Dirty Little Secret #1:  Your designer isn’t sure how the color’s going to turn out, either.  This isn’t universally the case, of course, but most designers work in Photoshop in RGB.  These are the colors you can see on your screen, but it is not possible to print them all.  Why would they do that?  Photoshop is where most designers get their start, we are all comfortable in it, and working in RGB allows more bells and whistles than CMYK.  For the most part, as long as they convert to CMYK (the limited print color space), all will work out, but not always.  Designers assume prepress technicians will alert them if something looks wrong.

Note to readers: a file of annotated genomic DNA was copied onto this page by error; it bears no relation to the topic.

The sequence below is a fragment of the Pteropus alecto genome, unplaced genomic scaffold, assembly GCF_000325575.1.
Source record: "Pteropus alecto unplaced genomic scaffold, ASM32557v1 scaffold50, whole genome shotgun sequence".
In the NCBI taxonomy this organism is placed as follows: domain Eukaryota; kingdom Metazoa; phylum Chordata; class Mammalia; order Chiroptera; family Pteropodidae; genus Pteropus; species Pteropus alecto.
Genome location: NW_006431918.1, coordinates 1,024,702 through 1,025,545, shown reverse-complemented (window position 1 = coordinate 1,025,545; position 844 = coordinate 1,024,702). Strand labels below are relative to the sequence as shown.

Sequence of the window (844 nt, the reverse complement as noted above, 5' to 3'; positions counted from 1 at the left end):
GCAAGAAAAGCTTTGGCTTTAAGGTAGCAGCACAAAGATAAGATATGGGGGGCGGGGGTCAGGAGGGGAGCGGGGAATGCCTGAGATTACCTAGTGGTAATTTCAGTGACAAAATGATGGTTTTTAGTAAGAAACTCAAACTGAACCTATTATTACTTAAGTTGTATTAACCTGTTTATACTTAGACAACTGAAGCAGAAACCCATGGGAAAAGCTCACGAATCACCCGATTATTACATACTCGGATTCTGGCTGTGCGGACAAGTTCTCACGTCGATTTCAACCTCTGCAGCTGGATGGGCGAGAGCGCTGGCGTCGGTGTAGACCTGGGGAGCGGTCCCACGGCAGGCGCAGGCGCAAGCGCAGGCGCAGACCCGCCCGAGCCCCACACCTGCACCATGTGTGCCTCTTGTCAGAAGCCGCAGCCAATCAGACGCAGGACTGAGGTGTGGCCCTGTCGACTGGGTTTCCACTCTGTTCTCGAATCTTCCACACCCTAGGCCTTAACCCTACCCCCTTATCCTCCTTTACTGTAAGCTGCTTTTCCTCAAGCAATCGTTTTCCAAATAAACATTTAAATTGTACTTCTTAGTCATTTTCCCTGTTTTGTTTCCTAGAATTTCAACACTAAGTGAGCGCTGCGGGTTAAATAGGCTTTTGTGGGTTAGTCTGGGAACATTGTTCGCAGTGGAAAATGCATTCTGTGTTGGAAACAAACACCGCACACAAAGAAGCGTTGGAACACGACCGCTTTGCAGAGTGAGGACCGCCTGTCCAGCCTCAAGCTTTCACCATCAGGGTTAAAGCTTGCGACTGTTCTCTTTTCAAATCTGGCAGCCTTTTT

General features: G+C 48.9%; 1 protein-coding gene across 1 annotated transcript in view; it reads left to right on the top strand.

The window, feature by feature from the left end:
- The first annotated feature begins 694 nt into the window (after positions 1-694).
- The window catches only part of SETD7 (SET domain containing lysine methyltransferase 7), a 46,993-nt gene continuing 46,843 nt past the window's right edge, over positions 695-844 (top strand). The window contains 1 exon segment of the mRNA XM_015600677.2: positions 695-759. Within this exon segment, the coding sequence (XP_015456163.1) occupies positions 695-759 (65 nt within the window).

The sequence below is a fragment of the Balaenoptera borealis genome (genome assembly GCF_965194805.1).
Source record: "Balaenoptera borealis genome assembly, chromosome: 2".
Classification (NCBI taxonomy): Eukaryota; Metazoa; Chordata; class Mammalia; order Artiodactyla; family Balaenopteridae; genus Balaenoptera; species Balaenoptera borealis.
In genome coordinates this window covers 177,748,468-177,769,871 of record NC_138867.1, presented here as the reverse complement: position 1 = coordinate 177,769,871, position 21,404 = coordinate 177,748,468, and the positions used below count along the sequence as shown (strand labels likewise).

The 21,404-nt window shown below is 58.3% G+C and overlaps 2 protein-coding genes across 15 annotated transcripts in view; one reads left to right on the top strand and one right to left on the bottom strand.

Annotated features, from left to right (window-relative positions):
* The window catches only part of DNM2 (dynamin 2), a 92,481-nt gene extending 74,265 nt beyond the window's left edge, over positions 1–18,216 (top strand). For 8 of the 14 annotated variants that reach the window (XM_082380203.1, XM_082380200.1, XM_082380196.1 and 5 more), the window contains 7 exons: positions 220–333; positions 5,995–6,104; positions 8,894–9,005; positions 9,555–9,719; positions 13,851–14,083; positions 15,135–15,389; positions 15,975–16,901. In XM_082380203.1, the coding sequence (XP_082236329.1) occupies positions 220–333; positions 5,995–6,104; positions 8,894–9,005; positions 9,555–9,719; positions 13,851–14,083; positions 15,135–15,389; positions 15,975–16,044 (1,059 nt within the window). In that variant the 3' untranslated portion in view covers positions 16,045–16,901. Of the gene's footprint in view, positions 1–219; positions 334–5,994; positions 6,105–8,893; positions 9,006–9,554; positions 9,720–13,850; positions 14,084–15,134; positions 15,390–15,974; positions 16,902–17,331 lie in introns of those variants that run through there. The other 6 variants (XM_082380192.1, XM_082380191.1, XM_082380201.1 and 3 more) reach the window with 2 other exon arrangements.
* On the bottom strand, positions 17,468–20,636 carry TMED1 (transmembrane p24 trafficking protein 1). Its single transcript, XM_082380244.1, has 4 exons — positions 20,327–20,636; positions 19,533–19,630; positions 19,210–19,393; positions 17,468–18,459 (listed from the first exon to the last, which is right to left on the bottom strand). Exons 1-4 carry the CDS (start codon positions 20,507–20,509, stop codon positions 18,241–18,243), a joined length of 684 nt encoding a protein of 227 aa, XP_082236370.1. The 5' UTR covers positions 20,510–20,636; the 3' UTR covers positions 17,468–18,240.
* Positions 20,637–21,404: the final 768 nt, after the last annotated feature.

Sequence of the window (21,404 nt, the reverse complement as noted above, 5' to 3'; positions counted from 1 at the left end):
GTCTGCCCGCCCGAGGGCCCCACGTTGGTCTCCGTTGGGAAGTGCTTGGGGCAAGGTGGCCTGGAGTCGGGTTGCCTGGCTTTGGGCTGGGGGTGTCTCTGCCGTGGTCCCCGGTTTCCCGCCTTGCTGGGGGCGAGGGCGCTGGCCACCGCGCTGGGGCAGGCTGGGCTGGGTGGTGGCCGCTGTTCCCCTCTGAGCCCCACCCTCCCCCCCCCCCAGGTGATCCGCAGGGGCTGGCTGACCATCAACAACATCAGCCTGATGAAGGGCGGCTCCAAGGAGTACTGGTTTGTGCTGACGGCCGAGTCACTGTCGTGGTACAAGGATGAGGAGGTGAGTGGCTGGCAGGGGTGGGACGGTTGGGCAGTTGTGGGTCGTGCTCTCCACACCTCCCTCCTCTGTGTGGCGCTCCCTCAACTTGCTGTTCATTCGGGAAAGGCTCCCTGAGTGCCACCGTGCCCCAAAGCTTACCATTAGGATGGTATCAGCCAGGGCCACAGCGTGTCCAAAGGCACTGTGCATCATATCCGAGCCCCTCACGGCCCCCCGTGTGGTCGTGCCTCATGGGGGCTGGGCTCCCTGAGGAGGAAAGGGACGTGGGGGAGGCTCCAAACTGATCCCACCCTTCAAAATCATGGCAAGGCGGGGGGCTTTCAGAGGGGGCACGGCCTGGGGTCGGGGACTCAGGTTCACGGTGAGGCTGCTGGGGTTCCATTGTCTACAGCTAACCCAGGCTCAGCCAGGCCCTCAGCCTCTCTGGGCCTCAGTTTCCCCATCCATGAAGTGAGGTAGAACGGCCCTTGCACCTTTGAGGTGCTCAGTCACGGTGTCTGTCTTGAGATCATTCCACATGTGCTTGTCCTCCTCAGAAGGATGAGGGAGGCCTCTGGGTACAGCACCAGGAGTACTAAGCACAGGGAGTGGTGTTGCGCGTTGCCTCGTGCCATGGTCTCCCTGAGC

Dirty Little Secret #2: Prepress techs handle hundreds of different files.  They have minimum standards that must be met, and a deadline to keep which is YOUR deadline, and your rack cards need to go in your carry-on, and they won’t hold the plane!  Much of prepress is automated in PDF workflow, and production artists rarely enjoy calling graphic designers to tell them their art doesn’t look quite right.  Printers assume that the designer knows what they are doing.

So if everyone assumes that someone else is going to take responsibility for it, and your idea of color is the only one that matters, you should be vocal from the beginning that you are “Color Critical”.  Beyond just saying it, here are some steps you can take to help drive the point home:

  • Ask your designer if the printer uses SWOP or GRACoL calibration standard.